Bryce Canyon National Park inspires stories.
A Native American Paiute myth tells of animal-like “Legend People” who offended Coyote with their bad ways. As punishment, Coyote transformed them to stone, standing mute for eternity.
Geologists say the canyon’s hoodoos — tall, thin spires of rock — began as sediment — first on an ocean floor, then on a freshwater lake — and were uplifted and sculpted through the centuries by freeze-and-thaw cycles.
Ebenezer Bryce, an early Mormon settler and rancher for whom the park is named, once called the area “a hell of a place to lose a cow.”
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Although named Bryce Canyon, the park is technically not a canyon because it’s one-sided. Rather, it’s a series of horseshoe-shaped amphitheaters drained by the Paria River and tributaries. Water and silt that begin here eventually find their way into the Grand Canyon.
If you’re visiting other national parks in the region, keep in mind that Bryce Canyon is 78 miles from Zion National Park and 150 miles from the Grand Canyon’s North Rim.
Many of Bryce Canyon’s highlights can be seen in a half-day but the park richly rewards those who give it a little time.
At Bryce, light is best for photos when the sun is low in the sky, giving contrast to the textures and colors of the landscape.
We timed our arrival for a little after noon, ate lunch just outside the park at Ruby’s Inn, checked into the motel and five hours before sunset drove into the park to the end of the only road, 18 miles to Rainbow Point. This way we avoided the flat light of mid-day and had time to finish the approximate four-hour tour while the light was still good.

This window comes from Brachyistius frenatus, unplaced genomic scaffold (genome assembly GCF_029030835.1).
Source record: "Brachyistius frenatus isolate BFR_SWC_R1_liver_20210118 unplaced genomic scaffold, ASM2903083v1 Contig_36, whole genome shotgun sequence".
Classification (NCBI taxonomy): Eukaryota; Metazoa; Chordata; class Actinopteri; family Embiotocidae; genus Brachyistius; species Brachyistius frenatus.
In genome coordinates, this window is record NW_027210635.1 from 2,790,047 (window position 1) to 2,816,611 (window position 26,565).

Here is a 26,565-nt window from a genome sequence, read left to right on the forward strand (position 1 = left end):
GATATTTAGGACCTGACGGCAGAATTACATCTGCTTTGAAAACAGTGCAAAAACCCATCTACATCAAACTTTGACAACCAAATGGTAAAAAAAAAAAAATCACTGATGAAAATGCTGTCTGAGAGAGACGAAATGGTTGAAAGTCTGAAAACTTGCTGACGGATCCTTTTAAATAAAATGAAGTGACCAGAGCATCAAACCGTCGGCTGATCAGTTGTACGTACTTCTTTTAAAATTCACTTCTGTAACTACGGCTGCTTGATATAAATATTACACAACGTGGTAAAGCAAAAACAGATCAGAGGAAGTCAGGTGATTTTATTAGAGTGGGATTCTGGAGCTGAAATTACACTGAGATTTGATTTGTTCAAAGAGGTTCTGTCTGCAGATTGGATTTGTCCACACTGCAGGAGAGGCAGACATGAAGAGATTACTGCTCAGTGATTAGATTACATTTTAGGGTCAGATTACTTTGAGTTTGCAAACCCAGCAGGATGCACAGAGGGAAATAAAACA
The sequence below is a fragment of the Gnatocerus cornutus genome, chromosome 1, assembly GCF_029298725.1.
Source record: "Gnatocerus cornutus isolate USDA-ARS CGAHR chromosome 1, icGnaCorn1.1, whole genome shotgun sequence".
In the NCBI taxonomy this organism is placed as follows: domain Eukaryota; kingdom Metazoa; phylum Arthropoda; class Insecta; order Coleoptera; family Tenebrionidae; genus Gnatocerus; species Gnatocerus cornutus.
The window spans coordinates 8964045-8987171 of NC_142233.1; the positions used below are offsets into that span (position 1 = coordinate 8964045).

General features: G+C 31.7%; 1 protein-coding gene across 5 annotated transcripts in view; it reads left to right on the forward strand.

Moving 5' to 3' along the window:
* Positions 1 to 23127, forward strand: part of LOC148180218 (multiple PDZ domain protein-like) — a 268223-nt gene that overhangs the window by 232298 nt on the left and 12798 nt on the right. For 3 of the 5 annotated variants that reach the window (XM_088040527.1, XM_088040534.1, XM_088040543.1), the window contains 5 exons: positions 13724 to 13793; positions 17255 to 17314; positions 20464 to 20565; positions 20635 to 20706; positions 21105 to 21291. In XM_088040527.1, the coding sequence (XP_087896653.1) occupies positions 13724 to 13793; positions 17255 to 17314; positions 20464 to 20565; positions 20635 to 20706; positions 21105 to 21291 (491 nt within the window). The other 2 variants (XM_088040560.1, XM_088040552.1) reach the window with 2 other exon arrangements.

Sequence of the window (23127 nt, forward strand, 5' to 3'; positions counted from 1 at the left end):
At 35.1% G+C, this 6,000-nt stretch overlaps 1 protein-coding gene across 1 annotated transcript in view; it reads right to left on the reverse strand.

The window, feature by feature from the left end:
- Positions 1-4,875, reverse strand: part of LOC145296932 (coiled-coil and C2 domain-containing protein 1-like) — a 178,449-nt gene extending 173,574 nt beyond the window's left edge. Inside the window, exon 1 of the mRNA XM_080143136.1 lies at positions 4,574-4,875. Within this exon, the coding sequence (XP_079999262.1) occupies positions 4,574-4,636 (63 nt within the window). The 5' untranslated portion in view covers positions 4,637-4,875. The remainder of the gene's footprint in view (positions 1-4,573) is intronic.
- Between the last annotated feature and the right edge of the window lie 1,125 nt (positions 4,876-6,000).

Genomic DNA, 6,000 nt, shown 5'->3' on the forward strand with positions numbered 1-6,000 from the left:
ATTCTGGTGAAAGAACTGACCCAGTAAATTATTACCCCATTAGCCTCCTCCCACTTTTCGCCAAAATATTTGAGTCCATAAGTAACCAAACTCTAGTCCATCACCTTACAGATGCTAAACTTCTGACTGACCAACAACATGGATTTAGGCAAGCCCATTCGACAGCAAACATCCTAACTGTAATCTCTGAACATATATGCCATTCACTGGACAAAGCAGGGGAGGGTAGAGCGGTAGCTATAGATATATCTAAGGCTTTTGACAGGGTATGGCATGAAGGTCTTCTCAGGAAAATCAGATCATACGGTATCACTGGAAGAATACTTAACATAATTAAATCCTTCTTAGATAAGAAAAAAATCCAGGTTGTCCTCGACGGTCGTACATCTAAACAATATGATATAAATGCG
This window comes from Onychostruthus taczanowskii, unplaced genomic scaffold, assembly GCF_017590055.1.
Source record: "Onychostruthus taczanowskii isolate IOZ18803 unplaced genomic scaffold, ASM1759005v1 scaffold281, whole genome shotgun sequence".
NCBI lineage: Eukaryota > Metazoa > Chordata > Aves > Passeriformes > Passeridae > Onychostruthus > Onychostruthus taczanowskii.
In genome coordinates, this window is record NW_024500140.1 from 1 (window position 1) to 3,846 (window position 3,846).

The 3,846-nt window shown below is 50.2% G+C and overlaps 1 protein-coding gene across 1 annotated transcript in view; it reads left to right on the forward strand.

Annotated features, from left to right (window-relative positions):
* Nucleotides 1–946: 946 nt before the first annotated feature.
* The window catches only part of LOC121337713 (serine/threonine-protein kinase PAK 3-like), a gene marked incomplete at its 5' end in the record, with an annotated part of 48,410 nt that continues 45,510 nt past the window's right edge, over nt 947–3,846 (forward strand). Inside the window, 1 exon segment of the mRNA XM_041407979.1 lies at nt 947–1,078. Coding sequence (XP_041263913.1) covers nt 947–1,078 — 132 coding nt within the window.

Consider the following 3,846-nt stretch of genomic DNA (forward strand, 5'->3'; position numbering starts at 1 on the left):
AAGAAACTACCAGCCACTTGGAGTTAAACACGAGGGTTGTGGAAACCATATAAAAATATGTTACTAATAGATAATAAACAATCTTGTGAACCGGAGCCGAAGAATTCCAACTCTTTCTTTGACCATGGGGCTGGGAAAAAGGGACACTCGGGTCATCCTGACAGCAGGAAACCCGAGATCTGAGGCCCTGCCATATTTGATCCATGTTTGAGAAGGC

The park’s 14 roadside overlooks are an easy right turn on the way back.
The road gradually ascends about 1,200 feet from Blue Spruce territory to Bristlecone Pine.
By the time you reach the end you may wonder what the fuss was all about — until you get out of the car.
The southern portion of the park offers 100-mile-long vistas; the northern turnouts feature intimate views of the hoodoos.
The park’s elevation is deceptively high; the Paunsaugunt Plateau is one of the top steps in a geologic staircase that steps down the Colorado Plateau.
Elevation along the road ranges from 7,894 at the Visitor’s Center to 9,115 feet at the end of the road at Rainbow Point. The available oxygen is about 70 percent of sea level.
The park averages a million and a half visitors a year and during the afternoon streams of cars wind up the road.
Crowds quickly thinned on the trails below the rim in early April.
Our best moment came early the second day.
The evening before there had been dozens of cars filled with hikers and photographers at Sunset Point but when we arrived before sunrise, about 15 minutes from our motel room, we were one of five. It was 35 degrees and breezy as we walked to the viewpoint.
The calls of canyon wrens, ravens and owls occasionally broke the silence as the Eastern sky began to glow. On the trail below the rim, as the sun broke the horizon, the light reflected off iron oxide-saturated walls and created glowing orange light.
The Legend People watched in silence as we drank in the wonder.
Within minutes the sun rose into a high overcast sky and the magic light was gone.